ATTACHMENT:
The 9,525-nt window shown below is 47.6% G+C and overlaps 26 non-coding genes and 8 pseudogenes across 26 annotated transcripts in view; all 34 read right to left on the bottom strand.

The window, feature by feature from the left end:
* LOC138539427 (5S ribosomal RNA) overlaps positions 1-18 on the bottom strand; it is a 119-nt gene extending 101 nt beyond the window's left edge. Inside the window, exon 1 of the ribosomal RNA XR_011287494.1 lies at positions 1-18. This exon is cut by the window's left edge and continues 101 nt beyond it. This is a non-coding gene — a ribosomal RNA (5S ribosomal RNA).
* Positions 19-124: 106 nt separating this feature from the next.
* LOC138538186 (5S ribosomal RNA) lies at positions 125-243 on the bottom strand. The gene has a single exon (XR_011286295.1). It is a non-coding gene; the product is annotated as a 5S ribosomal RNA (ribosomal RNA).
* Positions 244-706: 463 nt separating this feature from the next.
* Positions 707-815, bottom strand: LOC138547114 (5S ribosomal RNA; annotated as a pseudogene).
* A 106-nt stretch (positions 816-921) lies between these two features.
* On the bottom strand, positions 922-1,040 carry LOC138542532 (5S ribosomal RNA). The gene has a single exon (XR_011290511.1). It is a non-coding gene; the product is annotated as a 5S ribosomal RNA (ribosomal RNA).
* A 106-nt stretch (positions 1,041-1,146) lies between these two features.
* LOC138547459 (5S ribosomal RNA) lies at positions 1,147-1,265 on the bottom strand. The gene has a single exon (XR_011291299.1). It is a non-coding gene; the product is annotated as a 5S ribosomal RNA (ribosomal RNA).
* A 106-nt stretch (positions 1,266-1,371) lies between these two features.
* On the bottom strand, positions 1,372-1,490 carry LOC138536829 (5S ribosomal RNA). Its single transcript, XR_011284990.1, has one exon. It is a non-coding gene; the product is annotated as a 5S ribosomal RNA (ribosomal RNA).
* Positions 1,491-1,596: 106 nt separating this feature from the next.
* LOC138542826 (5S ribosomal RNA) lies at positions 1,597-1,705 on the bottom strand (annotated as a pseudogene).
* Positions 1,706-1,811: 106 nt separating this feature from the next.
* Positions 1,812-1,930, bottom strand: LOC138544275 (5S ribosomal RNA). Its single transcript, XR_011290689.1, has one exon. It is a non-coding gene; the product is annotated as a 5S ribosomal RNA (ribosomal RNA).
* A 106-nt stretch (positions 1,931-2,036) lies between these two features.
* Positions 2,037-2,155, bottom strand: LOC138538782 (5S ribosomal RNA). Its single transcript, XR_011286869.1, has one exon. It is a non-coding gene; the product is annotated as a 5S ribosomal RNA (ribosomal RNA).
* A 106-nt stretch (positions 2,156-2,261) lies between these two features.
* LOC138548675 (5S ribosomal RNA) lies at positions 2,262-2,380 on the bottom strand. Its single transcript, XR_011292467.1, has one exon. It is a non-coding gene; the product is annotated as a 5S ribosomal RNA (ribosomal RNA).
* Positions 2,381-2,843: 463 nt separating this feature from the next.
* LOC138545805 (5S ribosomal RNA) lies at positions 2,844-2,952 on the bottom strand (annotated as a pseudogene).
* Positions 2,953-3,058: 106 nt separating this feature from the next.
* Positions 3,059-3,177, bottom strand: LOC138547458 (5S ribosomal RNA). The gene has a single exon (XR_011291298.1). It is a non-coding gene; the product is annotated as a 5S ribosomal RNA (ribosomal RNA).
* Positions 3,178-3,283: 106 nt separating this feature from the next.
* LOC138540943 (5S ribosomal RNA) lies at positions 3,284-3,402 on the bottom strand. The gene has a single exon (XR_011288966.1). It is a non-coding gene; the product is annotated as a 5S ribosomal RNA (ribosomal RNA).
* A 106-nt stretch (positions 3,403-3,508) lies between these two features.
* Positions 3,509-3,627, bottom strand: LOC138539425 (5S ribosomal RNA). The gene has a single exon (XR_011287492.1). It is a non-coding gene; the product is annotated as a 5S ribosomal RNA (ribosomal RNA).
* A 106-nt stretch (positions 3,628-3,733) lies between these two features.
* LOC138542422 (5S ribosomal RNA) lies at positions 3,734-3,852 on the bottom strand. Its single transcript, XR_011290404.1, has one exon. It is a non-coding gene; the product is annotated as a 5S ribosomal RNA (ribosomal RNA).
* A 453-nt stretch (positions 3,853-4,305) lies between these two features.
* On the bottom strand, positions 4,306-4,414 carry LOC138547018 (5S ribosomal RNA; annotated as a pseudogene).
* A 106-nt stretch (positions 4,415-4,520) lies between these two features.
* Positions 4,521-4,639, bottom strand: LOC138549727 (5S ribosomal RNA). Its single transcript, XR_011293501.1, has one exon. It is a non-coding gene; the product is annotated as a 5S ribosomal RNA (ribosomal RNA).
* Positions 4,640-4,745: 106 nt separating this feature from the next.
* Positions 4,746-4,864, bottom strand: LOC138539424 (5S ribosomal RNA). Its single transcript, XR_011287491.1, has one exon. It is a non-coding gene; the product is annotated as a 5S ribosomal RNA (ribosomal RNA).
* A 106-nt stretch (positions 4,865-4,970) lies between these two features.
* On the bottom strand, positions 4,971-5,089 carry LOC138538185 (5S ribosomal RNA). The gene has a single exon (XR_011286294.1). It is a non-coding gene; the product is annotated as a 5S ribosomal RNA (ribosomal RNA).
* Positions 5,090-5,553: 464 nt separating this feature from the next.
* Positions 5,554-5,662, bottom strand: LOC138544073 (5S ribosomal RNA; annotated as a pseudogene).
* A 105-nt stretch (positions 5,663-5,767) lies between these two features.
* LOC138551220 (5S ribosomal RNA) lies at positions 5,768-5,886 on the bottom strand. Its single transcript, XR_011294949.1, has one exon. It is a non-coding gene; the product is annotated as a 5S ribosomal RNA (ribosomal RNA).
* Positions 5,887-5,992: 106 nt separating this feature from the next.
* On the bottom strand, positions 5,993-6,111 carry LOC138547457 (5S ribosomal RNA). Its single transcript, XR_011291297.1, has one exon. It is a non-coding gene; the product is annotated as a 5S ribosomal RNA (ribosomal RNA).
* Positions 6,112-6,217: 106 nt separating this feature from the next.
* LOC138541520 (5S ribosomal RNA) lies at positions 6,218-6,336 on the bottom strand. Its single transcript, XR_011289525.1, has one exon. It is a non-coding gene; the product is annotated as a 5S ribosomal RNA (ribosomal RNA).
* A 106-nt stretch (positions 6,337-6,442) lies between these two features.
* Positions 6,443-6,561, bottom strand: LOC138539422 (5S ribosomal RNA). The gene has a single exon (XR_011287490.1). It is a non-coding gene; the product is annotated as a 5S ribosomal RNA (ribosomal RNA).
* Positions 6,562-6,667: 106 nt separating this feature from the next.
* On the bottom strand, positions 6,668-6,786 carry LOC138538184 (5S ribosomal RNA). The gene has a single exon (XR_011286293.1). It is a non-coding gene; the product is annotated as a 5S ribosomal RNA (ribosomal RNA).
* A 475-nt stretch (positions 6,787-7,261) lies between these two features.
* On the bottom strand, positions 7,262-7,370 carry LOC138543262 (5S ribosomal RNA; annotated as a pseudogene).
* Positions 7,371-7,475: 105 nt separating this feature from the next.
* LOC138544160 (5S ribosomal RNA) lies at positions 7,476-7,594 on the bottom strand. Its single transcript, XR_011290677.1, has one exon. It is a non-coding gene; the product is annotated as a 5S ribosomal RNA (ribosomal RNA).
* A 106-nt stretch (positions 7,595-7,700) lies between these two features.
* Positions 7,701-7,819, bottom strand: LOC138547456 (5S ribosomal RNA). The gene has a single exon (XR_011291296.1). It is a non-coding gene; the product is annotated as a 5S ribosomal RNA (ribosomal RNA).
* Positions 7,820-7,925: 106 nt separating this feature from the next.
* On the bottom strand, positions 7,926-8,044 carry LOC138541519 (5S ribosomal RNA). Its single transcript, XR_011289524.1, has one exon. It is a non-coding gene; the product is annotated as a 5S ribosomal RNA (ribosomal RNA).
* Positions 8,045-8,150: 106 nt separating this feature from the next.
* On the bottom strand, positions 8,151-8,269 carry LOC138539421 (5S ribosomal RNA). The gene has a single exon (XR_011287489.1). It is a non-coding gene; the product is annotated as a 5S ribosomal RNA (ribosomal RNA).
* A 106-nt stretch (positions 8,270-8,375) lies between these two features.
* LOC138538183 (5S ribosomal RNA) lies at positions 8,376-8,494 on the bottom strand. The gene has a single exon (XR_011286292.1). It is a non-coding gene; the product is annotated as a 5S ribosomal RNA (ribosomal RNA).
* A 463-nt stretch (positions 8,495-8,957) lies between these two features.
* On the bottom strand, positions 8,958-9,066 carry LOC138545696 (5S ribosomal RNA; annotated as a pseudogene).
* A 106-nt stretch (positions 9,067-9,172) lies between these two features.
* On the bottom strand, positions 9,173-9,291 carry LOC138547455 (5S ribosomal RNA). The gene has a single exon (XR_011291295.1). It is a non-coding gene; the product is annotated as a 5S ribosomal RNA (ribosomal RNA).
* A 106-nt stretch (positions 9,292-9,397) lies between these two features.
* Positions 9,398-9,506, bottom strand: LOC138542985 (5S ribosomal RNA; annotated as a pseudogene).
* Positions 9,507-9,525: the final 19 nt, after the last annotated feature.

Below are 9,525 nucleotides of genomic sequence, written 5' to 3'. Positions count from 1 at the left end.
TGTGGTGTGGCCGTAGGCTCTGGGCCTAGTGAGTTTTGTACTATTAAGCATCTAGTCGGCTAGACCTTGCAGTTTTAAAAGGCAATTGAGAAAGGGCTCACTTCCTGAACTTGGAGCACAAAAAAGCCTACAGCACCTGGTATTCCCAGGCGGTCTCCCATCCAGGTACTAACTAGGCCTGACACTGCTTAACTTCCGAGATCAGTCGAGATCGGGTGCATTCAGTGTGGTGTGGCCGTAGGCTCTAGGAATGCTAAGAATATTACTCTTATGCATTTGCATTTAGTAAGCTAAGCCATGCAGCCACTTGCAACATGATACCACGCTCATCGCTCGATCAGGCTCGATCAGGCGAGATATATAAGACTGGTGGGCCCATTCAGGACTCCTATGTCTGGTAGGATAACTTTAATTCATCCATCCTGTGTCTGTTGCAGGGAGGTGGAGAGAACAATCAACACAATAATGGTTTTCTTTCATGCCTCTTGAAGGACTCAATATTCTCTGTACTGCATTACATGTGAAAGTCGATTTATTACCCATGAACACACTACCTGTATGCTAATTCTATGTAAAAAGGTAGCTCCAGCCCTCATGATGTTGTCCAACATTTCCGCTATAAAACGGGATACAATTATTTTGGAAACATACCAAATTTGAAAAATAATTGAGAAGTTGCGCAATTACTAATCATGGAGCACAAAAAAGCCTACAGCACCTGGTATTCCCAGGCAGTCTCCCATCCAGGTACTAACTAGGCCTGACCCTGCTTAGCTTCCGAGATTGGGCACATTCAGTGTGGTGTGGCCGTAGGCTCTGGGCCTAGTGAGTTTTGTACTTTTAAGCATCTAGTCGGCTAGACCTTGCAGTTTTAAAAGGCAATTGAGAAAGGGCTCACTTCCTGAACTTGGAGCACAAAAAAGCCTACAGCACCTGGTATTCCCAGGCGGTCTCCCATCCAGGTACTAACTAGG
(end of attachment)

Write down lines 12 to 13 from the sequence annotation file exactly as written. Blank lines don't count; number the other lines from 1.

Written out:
* A 106-nt stretch (positions 1,266-1,371) lies between these two features.
* On the bottom strand, positions 1,372-1,490 carry LOC138536829 (5S ribosomal RNA). Its single transcript, XR_011284990.1, has one exon. It is a non-coding gene; the product is annotated as a 5S ribosomal RNA (ribosomal RNA).